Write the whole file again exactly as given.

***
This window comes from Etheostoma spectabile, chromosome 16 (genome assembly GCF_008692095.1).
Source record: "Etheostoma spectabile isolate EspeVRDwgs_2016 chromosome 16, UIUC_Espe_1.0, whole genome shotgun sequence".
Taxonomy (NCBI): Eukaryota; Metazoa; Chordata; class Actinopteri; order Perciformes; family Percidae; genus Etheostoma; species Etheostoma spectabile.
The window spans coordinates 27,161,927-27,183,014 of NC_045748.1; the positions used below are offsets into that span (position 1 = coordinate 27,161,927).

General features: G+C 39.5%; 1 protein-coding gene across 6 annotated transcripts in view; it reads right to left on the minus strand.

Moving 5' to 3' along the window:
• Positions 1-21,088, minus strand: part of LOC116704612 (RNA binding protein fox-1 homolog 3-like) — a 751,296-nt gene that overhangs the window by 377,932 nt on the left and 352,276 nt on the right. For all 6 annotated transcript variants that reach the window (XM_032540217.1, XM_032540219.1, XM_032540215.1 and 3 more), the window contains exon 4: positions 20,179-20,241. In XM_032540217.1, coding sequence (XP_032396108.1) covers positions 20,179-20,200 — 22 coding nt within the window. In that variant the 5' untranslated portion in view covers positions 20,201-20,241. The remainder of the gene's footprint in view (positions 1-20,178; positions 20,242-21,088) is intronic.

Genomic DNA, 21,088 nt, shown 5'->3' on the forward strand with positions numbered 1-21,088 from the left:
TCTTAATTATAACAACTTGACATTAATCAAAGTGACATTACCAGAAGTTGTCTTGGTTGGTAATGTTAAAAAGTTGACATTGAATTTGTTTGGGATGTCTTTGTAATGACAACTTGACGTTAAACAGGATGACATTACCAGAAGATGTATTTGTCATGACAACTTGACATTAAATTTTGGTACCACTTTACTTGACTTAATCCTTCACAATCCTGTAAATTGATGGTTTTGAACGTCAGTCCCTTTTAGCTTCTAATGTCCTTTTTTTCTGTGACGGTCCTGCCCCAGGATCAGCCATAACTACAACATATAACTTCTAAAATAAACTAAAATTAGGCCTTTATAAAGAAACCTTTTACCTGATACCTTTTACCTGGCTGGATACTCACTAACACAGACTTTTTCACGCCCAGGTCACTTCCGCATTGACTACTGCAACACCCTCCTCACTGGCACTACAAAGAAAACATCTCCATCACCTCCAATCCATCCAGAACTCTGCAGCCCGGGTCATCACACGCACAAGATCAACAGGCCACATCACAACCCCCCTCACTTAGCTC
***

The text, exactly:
This window comes from Etheostoma spectabile, chromosome 16 (genome assembly GCF_008692095.1).
Source record: "Etheostoma spectabile isolate EspeVRDwgs_2016 chromosome 16, UIUC_Espe_1.0, whole genome shotgun sequence".
Taxonomy (NCBI): Eukaryota; Metazoa; Chordata; class Actinopteri; order Perciformes; family Percidae; genus Etheostoma; species Etheostoma spectabile.
The window spans coordinates 27,161,927-27,183,014 of NC_045748.1; the positions used below are offsets into that span (position 1 = coordinate 27,161,927).

General features: G+C 39.5%; 1 protein-coding gene across 6 annotated transcripts in view; it reads right to left on the minus strand.

Moving 5' to 3' along the window:
• Positions 1-21,088, minus strand: part of LOC116704612 (RNA binding protein fox-1 homolog 3-like) — a 751,296-nt gene that overhangs the window by 377,932 nt on the left and 352,276 nt on the right. For all 6 annotated transcript variants that reach the window (XM_032540217.1, XM_032540219.1, XM_032540215.1 and 3 more), the window contains exon 4: positions 20,179-20,241. In XM_032540217.1, coding sequence (XP_032396108.1) covers positions 20,179-20,200 — 22 coding nt within the window. In that variant the 5' untranslated portion in view covers positions 20,201-20,241. The remainder of the gene's footprint in view (positions 1-20,178; positions 20,242-21,088) is intronic.

Genomic DNA, 21,088 nt, shown 5'->3' on the forward strand with positions numbered 1-21,088 from the left:
TCTTAATTATAACAACTTGACATTAATCAAAGTGACATTACCAGAAGTTGTCTTGGTTGGTAATGTTAAAAAGTTGACATTGAATTTGTTTGGGATGTCTTTGTAATGACAACTTGACGTTAAACAGGATGACATTACCAGAAGATGTATTTGTCATGACAACTTGACATTAAATTTTGGTACCACTTTACTTGACTTAATCCTTCACAATCCTGTAAATTGATGGTTTTGAACGTCAGTCCCTTTTAGCTTCTAATGTCCTTTTTTTCTGTGACGGTCCTGCCCCAGGATCAGCCATAACTACAACATATAACTTCTAAAATAAACTAAAATTAGGCCTTTATAAAGAAACCTTTTACCTGATACCTTTTACCTGGCTGGATACTCACTAACACAGACTTTTTCACGCCCAGGTCACTTCCGCATTGACTACTGCAACACCCTCCTCACTGGCACTACAAAGAAAACATCTCCATCACCTCCAATCCATCCAGAACTCTGCAGCCCGGGTCATCACACGCACAAGATCAACAGGCCACATCACAACCCCCCTCACTTAGCTC